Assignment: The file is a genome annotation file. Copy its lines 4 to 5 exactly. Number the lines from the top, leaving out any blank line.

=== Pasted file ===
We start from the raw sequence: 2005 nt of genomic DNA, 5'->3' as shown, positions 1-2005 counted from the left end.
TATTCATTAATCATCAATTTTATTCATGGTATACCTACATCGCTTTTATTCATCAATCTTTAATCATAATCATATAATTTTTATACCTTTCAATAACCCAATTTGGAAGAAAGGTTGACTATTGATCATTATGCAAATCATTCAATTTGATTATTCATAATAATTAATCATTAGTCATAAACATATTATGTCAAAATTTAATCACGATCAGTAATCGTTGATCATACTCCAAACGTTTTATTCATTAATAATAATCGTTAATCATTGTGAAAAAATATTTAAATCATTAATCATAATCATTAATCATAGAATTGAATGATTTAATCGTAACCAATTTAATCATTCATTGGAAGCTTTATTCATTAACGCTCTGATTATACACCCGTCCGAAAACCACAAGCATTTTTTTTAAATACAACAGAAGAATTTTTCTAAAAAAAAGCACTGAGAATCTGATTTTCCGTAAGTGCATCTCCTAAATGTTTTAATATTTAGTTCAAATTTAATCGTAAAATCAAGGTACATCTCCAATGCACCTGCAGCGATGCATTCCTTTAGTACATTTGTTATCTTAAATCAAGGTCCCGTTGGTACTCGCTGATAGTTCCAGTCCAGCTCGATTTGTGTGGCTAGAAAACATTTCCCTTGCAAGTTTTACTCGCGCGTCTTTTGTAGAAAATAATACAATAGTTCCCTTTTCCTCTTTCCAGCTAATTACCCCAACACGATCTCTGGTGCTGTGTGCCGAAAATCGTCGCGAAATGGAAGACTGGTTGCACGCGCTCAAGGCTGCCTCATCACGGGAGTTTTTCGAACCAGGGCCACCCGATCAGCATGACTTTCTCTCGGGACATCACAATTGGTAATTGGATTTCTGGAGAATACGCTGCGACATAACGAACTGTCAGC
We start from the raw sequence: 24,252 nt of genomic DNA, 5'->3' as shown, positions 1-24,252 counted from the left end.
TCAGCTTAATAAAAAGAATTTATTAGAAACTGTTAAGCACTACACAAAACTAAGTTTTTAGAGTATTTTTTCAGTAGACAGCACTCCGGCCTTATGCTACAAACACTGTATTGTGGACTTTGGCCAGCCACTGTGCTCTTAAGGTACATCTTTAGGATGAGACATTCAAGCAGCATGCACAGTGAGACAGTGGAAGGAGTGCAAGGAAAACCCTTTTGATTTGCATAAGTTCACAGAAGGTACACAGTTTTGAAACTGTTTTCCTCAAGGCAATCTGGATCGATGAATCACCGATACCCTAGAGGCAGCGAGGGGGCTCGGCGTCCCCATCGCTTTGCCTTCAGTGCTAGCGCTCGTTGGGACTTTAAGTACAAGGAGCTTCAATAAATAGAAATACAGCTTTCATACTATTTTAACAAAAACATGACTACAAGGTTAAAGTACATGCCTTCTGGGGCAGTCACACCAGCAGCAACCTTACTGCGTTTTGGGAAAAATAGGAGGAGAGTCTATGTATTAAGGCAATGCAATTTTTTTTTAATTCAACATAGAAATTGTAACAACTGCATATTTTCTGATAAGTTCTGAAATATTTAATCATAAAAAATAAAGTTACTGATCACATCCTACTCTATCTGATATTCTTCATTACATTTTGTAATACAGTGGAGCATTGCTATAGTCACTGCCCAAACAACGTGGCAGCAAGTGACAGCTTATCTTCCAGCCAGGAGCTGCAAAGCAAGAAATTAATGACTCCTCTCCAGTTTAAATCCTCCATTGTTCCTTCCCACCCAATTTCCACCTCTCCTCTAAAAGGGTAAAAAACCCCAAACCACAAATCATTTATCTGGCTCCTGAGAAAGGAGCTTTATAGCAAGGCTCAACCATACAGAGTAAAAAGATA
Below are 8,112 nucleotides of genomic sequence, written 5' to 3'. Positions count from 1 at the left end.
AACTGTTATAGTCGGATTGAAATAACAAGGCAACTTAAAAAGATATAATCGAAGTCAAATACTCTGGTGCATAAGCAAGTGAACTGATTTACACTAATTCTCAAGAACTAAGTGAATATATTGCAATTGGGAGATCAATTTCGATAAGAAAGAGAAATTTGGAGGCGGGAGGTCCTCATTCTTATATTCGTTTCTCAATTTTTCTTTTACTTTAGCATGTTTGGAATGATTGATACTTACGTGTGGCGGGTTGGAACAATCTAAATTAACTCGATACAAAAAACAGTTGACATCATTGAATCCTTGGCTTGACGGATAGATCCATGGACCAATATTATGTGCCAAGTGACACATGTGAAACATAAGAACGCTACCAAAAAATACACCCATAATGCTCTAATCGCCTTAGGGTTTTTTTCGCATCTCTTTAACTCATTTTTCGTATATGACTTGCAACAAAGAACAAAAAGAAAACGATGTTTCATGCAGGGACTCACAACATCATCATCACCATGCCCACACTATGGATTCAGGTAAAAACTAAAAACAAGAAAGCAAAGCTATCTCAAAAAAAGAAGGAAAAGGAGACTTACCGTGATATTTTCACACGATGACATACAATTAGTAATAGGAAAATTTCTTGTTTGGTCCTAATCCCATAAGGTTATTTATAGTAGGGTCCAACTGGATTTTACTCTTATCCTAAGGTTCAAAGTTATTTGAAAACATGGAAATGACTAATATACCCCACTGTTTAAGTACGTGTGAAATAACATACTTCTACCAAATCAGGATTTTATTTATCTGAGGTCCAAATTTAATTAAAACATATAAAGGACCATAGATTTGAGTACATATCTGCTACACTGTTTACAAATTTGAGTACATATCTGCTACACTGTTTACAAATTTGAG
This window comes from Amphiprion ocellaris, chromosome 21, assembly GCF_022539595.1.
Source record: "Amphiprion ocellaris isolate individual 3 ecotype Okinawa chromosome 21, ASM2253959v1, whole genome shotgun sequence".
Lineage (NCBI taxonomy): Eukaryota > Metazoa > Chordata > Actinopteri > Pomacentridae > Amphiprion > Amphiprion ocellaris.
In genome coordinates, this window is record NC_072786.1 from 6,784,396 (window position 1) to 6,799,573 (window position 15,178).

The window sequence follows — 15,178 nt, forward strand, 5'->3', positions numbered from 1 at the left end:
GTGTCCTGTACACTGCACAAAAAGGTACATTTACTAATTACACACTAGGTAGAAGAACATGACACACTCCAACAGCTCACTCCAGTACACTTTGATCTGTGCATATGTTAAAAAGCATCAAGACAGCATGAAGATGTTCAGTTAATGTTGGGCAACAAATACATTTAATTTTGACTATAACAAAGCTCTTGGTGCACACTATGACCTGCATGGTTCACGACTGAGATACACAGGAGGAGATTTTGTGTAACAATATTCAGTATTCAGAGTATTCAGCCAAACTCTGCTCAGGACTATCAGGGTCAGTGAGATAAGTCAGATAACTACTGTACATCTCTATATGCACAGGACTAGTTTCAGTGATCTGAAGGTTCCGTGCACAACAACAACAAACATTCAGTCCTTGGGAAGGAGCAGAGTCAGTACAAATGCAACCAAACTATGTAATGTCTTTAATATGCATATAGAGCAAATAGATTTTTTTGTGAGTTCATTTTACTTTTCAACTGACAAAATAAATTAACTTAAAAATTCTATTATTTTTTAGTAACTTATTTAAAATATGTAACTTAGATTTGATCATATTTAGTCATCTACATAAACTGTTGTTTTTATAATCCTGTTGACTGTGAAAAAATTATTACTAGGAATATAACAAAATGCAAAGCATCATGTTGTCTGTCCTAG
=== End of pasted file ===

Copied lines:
TCAGCTTAATAAAAAGAATTTATTAGAAACTGTTAAGCACTACACAAAACTAAGTTTTTAGAGTATTTTTTCAGTAGACAGCACTCCGGCCTTATGCTACAAACACTGTATTGTGGACTTTGGCCAGCCACTGTGCTCTTAAGGTACATCTTTAGGATGAGACATTCAAGCAGCATGCACAGTGAGACAGTGGAAGGAGTGCAAGGAAAACCCTTTTGATTTGCATAAGTTCACAGAAGGTACACAGTTTTGAAACTGTTTTCCTCAAGGCAATCTGGATCGATGAATCACCGATACCCTAGAGGCAGCGAGGGGGCTCGGCGTCCCCATCGCTTTGCCTTCAGTGCTAGCGCTCGTTGGGACTTTAAGTACAAGGAGCTTCAATAAATAGAAATACAGCTTTCATACTATTTTAACAAAAACATGACTACAAGGTTAAAGTACATGCCTTCTGGGGCAGTCACACCAGCAGCAACCTTACTGCGTTTTGGGAAAAATAGGAGGAGAGTCTATGTATTAAGGCAATGCAATTTTTTTTTAATTCAACATAGAAATTGTAACAACTGCATATTTTCTGATAAGTTCTGAAATATTTAATCATAAAAAATAAAGTTACTGATCACATCCTACTCTATCTGATATTCTTCATTACATTTTGTAATACAGTGGAGCATTGCTATAGTCACTGCCCAAACAACGTGGCAGCAAGTGACAGCTTATCTTCCAGCCAGGAGCTGCAAAGCAAGAAATTAATGACTCCTCTCCAGTTTAAATCCTCCATTGTTCCTTCCCACCCAATTTCCACCTCTCCTCTAAAAGGGTAAAAAACCCCAAACCACAAATCATTTATCTGGCTCCTGAGAAAGGAGCTTTATAGCAAGGCTCAACCATACAGAGTAAAAAGATA
Below are 8,112 nucleotides of genomic sequence, written 5' to 3'. Positions count from 1 at the left end.